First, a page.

Congress continued its efforts to recognize the government’s role in African-American slavery as the House of Representatives passed a resolution Tuesday that acknowledges the use of slave labor in the construction of the U.S. Capitol.
The concurrent resolution sponsored by Rep. John Lewis, D-Ga., passed on a 399 to 1 vote. Rep. Steve King, a Republican from Iowa, cast the lone no vote. The marker’s fate now rests with the Senate, where lawmakers will consider a similar measure to Lewis’ that’s sponsored by Sen. Blanche Lincoln, D-Ark.
Lewis, a civil rights icon, said the time for honoring those who involuntarily toiled in building the Capitol building and the White House was long overdue.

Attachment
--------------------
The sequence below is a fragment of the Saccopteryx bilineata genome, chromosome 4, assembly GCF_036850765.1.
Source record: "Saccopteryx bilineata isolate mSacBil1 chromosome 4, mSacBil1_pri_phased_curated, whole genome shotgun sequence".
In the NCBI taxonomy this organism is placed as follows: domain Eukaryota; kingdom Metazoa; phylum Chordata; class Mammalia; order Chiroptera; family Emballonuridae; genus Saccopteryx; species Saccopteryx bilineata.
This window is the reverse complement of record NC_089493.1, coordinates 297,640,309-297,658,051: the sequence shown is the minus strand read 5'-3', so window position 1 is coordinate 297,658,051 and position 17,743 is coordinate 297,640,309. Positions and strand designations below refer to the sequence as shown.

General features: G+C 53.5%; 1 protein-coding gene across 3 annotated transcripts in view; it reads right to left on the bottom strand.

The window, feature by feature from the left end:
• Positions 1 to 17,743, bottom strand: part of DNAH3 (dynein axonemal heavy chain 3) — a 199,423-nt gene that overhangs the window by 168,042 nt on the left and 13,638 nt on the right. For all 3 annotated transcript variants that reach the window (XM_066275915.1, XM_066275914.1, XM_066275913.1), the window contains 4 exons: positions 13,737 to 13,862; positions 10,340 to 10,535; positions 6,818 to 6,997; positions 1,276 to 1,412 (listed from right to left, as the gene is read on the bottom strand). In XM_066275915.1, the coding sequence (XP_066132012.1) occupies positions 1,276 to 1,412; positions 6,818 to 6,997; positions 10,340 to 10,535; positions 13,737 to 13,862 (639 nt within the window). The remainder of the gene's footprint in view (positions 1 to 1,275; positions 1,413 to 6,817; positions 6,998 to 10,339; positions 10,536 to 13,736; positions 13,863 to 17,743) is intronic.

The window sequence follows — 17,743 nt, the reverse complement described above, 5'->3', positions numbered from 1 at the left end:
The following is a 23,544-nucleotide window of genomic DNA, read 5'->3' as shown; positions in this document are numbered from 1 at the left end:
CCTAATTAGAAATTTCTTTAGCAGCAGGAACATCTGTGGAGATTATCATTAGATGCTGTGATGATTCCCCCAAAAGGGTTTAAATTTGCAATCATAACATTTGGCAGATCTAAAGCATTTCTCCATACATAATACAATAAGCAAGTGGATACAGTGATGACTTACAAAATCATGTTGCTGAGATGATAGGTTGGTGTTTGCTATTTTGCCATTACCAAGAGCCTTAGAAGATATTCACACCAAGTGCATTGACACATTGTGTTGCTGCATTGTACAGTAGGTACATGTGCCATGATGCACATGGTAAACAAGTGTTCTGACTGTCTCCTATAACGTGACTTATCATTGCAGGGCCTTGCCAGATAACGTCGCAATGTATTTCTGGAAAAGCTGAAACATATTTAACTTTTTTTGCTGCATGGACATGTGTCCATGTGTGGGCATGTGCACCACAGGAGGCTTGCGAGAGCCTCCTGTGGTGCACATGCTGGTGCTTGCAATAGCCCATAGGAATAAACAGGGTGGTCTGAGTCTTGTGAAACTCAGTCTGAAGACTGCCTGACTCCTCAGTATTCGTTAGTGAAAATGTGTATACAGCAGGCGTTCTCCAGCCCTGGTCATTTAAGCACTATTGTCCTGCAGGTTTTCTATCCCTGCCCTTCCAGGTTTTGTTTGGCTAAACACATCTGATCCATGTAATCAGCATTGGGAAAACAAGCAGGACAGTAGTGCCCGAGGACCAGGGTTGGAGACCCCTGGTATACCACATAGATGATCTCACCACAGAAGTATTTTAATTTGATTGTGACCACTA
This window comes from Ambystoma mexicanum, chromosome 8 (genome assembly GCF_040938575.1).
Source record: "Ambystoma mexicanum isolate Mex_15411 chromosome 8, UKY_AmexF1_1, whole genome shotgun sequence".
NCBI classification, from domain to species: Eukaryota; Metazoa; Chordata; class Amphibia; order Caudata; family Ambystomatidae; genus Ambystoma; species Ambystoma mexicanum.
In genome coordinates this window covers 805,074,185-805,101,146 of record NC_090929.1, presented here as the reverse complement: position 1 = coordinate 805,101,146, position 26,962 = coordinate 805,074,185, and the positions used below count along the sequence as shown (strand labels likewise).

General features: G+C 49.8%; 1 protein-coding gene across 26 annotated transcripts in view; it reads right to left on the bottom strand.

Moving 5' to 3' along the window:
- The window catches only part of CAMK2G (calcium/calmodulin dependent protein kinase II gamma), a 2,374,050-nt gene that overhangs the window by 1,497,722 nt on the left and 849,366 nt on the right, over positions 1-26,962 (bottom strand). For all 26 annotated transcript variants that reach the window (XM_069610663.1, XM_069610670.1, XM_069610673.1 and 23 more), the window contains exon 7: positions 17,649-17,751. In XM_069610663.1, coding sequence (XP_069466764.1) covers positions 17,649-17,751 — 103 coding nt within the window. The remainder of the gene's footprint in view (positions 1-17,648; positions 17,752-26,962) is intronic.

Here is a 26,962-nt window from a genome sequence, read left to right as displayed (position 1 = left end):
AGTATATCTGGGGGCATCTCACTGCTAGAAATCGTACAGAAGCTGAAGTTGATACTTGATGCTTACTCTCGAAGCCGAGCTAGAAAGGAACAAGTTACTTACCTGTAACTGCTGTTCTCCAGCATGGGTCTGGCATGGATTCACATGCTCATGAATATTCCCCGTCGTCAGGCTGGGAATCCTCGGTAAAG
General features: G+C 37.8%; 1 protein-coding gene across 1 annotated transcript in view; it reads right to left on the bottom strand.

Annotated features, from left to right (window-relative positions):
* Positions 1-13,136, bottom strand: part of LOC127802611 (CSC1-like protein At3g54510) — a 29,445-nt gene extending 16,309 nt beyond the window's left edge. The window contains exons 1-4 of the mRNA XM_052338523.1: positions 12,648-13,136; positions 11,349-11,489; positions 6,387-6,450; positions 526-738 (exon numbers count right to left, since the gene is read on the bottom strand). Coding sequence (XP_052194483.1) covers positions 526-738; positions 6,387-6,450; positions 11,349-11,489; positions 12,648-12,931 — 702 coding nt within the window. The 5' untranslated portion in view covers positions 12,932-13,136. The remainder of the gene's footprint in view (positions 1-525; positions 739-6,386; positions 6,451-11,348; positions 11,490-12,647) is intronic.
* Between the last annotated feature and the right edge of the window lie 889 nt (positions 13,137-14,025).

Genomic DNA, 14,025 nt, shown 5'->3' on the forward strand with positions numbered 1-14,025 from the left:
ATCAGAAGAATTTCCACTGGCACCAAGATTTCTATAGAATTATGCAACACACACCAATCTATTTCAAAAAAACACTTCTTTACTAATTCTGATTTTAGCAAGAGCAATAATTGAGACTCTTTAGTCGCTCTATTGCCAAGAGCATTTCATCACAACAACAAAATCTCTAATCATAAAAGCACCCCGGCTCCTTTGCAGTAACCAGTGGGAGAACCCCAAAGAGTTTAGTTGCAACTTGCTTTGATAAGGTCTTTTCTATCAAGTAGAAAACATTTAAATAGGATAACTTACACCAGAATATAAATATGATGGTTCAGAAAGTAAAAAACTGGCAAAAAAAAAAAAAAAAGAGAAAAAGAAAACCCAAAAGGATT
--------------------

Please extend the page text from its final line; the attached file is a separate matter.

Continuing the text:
“Mr. Speaker, for too long the (story of the) use of slave labor in the construction of the United States Capitol has gone untold,” Lewis said on the House floor prior to the vote. “We look back today, not to open old wounds, but to ensure that we tell the story of those slaves, so their toils are never forgotten. Slavery is part of our nation’s history of which we are not proud. However, we should not run or hide from it.”
Lewis’ resolution directs the Architect of the Capitol to place a marker, made from original sandstone quarried by the slaves for the Capitol’s construction, in a highly visible place in the $621 Million Capitol Visitor’s Center’s Emancipation Hall. The stones were removed from the building during renovation and have been kept in storage.